As for the "meaningful, nation-wide conversation about mental health" the author would like... again, let's remember that she is launching this conversation by telling us that her son seems like he'll go and kill a bunch of people any minute now. And this is supposed to convince us not to want him in jail, assuming he committed a violent crime that got him there? But the author's argument, buried under the let's-have-a-conversation gloss, is that people like her son should be institutionalized, and that the state should pay for it. Is that what 'have a conversation about mental illness' is a euphemism for? Isn't forced institutionalization problematic as well? Or do we think if society were just more aware, these extremely troubled kids would magically find the answer to their psychiatric woes, and a problem that has plagued humanity since the get-go - really messed-up individuals bent on destruction - would vanish? Isn't it far more likely that if we decide that this is about mental illness, not guns, communities are going to engage in more of a witch-hunt than they already do for strange but innocuous behavior? Sure, an expert might be able to tell the difference, but it takes a village to locate subjective and imprecise Warning Signs.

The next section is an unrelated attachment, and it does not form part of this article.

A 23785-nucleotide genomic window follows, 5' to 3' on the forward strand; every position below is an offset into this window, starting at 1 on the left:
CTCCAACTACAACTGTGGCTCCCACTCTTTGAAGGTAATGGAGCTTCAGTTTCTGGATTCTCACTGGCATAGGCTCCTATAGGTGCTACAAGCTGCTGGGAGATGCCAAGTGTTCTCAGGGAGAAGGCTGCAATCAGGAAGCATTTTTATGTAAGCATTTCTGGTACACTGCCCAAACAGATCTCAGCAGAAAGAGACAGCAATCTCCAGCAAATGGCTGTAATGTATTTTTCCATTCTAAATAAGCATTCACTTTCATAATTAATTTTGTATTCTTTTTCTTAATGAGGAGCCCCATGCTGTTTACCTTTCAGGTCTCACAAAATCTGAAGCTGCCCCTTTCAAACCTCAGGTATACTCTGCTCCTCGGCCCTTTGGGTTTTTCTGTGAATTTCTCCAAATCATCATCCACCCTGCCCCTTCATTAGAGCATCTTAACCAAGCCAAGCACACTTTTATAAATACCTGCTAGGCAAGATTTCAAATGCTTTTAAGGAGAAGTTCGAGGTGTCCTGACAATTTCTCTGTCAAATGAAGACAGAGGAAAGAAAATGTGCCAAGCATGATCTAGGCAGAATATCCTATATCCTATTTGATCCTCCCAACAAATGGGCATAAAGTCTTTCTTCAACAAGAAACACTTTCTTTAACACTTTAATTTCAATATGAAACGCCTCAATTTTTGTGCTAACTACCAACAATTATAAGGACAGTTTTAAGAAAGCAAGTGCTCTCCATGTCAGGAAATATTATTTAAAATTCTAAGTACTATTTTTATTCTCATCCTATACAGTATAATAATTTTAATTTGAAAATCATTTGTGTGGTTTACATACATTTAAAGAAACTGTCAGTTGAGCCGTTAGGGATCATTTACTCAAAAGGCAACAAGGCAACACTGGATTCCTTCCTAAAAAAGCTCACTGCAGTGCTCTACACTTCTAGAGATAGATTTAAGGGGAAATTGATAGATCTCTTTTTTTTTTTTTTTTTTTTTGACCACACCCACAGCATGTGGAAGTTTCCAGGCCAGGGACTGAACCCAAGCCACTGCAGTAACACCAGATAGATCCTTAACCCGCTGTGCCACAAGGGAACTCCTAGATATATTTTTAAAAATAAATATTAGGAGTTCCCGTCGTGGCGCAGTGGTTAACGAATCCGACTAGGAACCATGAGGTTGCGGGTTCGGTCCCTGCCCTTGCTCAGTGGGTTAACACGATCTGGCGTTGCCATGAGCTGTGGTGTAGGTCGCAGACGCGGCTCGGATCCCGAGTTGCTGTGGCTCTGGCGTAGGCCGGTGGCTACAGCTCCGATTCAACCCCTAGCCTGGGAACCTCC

The Gawker commenters who make this a race-and-gender issue have a point - why do we-who-are-not-this-particular-boy's-mother care if he ends up in prison? Is it because he is, as the photo reveals, approximately the whitest person imaginable? Is it because he's a genius, a category that, in discussions of children, tends to have less to do with ingenious accomplishments and more to do with our apparent collective desire to label those lacking in social skills (esp. if male) as paradoxically superior to those of us quite capable of making small talk? Ugh, too much to think about, could go on, must do practical non-blog things instead. The comments, though, are open as always.

*Typos fixed.

40 comments:

caryatis said...